5 reasons why you should not take loan against shares

By: | Published: December 5, 2015 11:10 AM

If any investor is looking to raise money by pledging his shares, it may not prove to be a lucrative and profitable option.

loan against sharesIf any investor is looking to raise money by pledging his shares, it may not prove to be a lucrative and profitable option. (Reuters)

If any investor is looking to raise money by pledging his shares, it may not prove to be a lucrative and profitable option. According to market experts, most of the banks don’t lend more than 50 per cent of the value of the security as a loan amount. Also, interest and other charges like loan processing, interest in delayed payment is quite high.

Vijay Singhania, founder, director, Trade Smart Online, said, “We generally advise individuals to refrain from seeking loan against shares, unless he knows the specific purpose for which such loans are availed. Leveraging, usually, is not a healthy practice unless there is certainty in the individual’s repayment ability. Further this funding should be limited to high volume front stocks only.”

With the help of market experts we have listed five reasons why an investor should not take a loan against shares:

Loan less than 50 per cent

Most of the banks don’t lend more than 50 per cent of the value of the security as a loan amount. Thus if you are looking at a loan of Rs 3 lakh you will have to pledge shares worth Rs 6 lakh. Also 50 per cent mark is an approximate number, the total amount sanctioned could be less than the limit mentioned.

Anil Rego, chief executive officer and founder, Right Horizons, said, “Usually bankers do have a certain pre-approved list of stocks or basket of stocks, however if your portfolio has stocks which are not within the basket of stocks preferred by the bankers then either the loan may be rejected or those stocks may not be considered for the purpose of loan and hence the percentage of loan approved may be less.”

A Costly Affair

Interest rate on loan against shares and other charges like loan processing, interest in delayed payment is quite high. Rego said, “In some cases interest rates levied on the delayed payment can be as high as 24 per cent per annum i.e. 2 per cent per month. Thus, considering high charges and lower disbursement of loan amount with respect to percentage of the stock value, one should also check the interest rates levied on personal loan.”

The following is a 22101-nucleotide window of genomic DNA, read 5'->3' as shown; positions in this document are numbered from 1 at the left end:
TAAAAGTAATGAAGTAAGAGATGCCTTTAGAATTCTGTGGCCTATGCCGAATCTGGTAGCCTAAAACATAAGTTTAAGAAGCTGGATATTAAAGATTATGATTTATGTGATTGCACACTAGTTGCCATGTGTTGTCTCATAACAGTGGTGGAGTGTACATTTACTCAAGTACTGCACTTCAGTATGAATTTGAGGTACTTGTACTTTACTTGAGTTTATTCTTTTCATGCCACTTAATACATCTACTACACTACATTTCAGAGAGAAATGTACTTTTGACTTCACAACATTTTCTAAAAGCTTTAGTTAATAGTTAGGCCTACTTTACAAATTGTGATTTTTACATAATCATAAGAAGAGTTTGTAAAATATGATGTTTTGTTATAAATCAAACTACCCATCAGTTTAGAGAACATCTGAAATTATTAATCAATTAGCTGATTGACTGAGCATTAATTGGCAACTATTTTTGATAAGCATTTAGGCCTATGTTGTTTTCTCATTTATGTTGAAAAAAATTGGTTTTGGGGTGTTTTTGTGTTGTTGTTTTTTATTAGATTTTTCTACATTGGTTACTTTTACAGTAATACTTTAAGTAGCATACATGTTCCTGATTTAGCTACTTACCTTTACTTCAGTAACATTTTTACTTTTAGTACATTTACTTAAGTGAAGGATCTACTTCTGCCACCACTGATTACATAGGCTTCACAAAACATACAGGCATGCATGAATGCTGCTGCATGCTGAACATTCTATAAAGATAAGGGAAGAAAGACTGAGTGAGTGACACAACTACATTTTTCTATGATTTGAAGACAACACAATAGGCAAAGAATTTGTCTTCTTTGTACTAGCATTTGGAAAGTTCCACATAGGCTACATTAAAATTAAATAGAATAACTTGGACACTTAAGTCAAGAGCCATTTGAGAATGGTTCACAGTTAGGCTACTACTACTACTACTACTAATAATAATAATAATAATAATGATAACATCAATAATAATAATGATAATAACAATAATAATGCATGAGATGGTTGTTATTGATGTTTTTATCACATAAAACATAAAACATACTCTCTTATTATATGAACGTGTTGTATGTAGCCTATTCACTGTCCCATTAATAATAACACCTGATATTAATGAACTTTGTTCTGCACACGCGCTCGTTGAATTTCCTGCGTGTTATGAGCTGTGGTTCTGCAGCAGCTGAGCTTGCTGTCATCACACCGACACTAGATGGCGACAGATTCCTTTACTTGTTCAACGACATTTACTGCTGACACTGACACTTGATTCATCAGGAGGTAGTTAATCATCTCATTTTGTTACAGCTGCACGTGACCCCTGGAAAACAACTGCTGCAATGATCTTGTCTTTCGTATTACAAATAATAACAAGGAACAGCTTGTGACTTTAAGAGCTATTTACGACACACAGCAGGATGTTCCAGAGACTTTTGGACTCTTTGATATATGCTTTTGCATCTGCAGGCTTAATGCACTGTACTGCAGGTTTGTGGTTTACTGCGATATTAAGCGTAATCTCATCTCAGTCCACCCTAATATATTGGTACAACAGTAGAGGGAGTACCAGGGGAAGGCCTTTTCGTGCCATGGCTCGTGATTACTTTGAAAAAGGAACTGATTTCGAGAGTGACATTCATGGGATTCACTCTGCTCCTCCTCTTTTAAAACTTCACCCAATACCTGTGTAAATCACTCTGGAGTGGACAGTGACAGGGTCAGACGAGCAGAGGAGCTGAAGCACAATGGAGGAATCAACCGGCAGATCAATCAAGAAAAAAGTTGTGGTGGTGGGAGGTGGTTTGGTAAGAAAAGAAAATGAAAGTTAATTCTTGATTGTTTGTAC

The stock price fluctuate and hence the eligible loan amount too fluctuate. For example, at the end of a week if stock markets fall and the outstanding loan amount is higher than the eligible loan amount (revised eligible amount after fall in prices) then the borrower needs to settle the difference.

Take for instance, eligible loan amount is Rs 5 lakh (50 per cent of the portfolio holdings) and if the market falls by 10 per cent; it will make the net portfolio holdings value at Rs 9 lakh and the eligible loan amount would be Rs 4.5 lakh. If the investor has already borrowed Rs 5 lakh then the difference of Rs 50,000 needs to be settled.

Singhania said, “While in a rising market this may seem like an appropriate strategy, in a declining or volatile market, any fall in the price of the shares pledged merits additional margin payment from the individual to maintain the loan-to-value..”

Against multiple scrips

Most of the bankers lend money against multiple stocks/scrips except a few. This is in order to diversify the risk arising out of high concentration in one nor two particular company. So, if you wish to take a loan against shares and you hold shares of only one or two company, it is advised to apply with those bankers who disburse loan on a portfolio comprising of a few stocks. Thus, in order to get ones loan approved (for loan against shares), one must consider following factors before applying;

· The portfolio should comprise of multiple scrips

· The quality of stocks should be good (company financial per se)

· Major holdings should be in large cap companies as midcaps face risk of high market volatility

For lending, banks prefer physical properties than stocks

Usually while granting a loan against an asset, loan against physical property (i.e. Real Estate) is highly preferred as compared to granting a loan against shares. In case of loan against shares the maximum limit would be 50 per cent of the value of the shares, whereas in case of real estate the maximum loan amount could be as high as 65 per cent of the property value. This is because the value of property always appreciates and doesn’t experience high fluctuations or volatility as the prices of shares.

Other Challenges

Though bankers lend money against shares but considering the risk and volatility in the stock market they are not so keen on lending against shares. “If the portfolio has higher allocation towards Mid & Small cap stocks (Higher Risk and Volatility) the percentage of loan approved could be less, said Rego.

The calculation of interest amount is done on regular basis since market witness daily fluctuation – thus this may also have an impact on the interest amount paid. Loan is issued against shares which are in dematerialised form

Few stockbrokers have NBFC subsidiaries who even lend at a lower rates, however this privilege of lower interest rate is limited only to big premium clients as the brokerage earned compensates for lower interest charged.

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